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P T. 2014;39(5): 308, 344
Medication Errors

That’s the Way We Do Things Around Here!

Your Actions Speak Louder Than Words When It Comes To Patient Safety
Matthew Grissinger RPh, FASCP

Studies have long shown that an organization’s safety culture is the most critical, underlying predictor of accomplishments related to safety.15 A multitude of definitions of safety culture exist, but none is more telling than “that’s the way we do things around here.” 6

An organization’s culture encompasses observable customs, behavioral norms, stories, and rites that occur in the organization, as well as the unobservable assumptions, values, beliefs, and ideas shared by groups within the organization. Culture is the most stable and significant force that shapes the way workers perceive the organization’s values and, in turn, how they think, behave, and approach their work.78 It is the organization’s safety culture that produces social concepts regarding what is considered dangerous or safe, and what attitudes and behaviors toward risk, danger, and safety are appropriate.8

A number of survey instruments have been developed 911 and used in organizations to assess and measure the safety culture. These surveys evaluate typical features of a safety culture, such as leadership, staffing, communication, and reporting. The results of the surveys are often used to identify strengths and weaknesses in the current culture.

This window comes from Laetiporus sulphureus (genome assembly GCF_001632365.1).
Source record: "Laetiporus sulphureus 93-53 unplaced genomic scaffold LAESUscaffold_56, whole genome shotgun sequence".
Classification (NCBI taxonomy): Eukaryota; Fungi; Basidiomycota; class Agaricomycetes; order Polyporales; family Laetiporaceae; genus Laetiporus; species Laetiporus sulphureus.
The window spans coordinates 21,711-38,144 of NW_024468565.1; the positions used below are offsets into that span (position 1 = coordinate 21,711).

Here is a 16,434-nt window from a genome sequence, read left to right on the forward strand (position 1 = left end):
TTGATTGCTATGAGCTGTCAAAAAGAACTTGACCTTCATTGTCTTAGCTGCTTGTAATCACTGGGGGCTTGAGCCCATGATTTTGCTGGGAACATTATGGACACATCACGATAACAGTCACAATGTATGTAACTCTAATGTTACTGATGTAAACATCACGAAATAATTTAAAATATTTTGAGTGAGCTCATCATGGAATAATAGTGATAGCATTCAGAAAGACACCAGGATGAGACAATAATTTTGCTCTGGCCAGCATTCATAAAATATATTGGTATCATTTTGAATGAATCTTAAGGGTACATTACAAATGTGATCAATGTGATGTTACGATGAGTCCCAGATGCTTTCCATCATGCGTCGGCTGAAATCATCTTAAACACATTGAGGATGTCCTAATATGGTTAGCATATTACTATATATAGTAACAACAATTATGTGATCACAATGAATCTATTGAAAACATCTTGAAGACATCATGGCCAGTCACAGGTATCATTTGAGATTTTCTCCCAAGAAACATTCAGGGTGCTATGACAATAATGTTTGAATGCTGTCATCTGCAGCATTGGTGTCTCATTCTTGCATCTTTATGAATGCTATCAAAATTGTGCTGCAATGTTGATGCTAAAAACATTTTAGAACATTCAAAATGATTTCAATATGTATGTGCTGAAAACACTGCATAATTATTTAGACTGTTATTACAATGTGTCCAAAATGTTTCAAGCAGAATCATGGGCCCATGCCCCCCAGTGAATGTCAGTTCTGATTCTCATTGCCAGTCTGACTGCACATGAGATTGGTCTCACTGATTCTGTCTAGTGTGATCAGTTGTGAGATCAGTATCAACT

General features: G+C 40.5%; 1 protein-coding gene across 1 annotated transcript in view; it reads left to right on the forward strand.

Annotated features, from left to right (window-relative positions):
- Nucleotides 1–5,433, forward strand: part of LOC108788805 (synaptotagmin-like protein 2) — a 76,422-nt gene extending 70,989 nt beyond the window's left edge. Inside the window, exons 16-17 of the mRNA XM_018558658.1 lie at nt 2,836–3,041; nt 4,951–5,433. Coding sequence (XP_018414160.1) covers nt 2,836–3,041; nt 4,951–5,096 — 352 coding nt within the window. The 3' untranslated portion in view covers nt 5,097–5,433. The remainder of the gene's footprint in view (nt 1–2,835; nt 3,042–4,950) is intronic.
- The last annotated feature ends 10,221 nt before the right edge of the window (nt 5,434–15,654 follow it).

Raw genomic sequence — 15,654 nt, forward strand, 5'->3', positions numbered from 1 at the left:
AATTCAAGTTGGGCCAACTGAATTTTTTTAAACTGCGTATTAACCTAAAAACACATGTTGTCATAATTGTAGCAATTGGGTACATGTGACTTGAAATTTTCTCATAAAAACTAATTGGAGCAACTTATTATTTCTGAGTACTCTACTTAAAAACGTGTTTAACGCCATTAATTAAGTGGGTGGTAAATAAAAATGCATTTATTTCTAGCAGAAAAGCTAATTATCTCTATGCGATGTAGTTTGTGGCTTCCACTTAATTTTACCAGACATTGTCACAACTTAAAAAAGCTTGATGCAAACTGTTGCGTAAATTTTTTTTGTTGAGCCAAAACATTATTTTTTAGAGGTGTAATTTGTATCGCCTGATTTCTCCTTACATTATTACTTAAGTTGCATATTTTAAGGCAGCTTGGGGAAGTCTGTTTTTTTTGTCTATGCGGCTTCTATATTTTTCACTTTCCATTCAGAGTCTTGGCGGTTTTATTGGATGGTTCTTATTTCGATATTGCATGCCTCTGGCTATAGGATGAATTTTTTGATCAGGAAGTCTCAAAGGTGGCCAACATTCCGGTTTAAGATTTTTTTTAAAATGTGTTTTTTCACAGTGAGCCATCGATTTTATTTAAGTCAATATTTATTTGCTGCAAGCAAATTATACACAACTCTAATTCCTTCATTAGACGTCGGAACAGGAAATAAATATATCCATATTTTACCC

A recent study by Wakefield et al.6 has taken culture surveys a step further, going beyond merely measuring aspects of a safety culture to gaining an improved understanding of the factors that influence physicians, nurses, pharmacists, and other health professionals (e.g., respiratory/physical/occupational therapists) to engage in patient safety–related behaviors associated with high reliability (e.g., reporting hazards and errors, speaking out about risks, intervening when an error or at-risk behavior is witnessed, following safety guidelines).12

To conduct this study, a proven behavioral model was used to identify general factors that might influence the practitioner’s intent to engage in patient safety behaviors. Additional factors that might predict patient safety behavior were identified from the safety literature and focus groups. Based on these factors (Table 1), a survey instrument with 136 items was developed and administered to more than 5,000 physicians, nurses, pharmacists, and other health professionals in 37 hospitals located throughout Queensland, Australia.

The study found that the two strongest predictors of high-level patient safety behaviors for all health care workers are:

  • Observed behaviors of professional peers (professional peer behavior)
  • A genuine belief in the safety outcomes of the behaviors (preventive action beliefs)

When the different professional groups were compared, medical residents (referred to as junior doctors in the study) appeared the least likely to engage in patient safety behaviors. Attending physicians (referred to as senior doctors in the study) were 1.5 times more likely than medical residents to exhibit patient safety behaviors, while experienced nurses (called senior nurses in the study) were six times more likely to exhibit these behaviors.

Compared to other study practitioners, medical residents were more likely to perceive blame as the result of an event, less likely to speak up when an error was made, and less likely to offer positive reports about management. The authors note that the existing culture in academic medicine, which nurtures individual autonomy and competitiveness rather than collaboration and openness, may explain some of the differences between medical residents and other professional groups.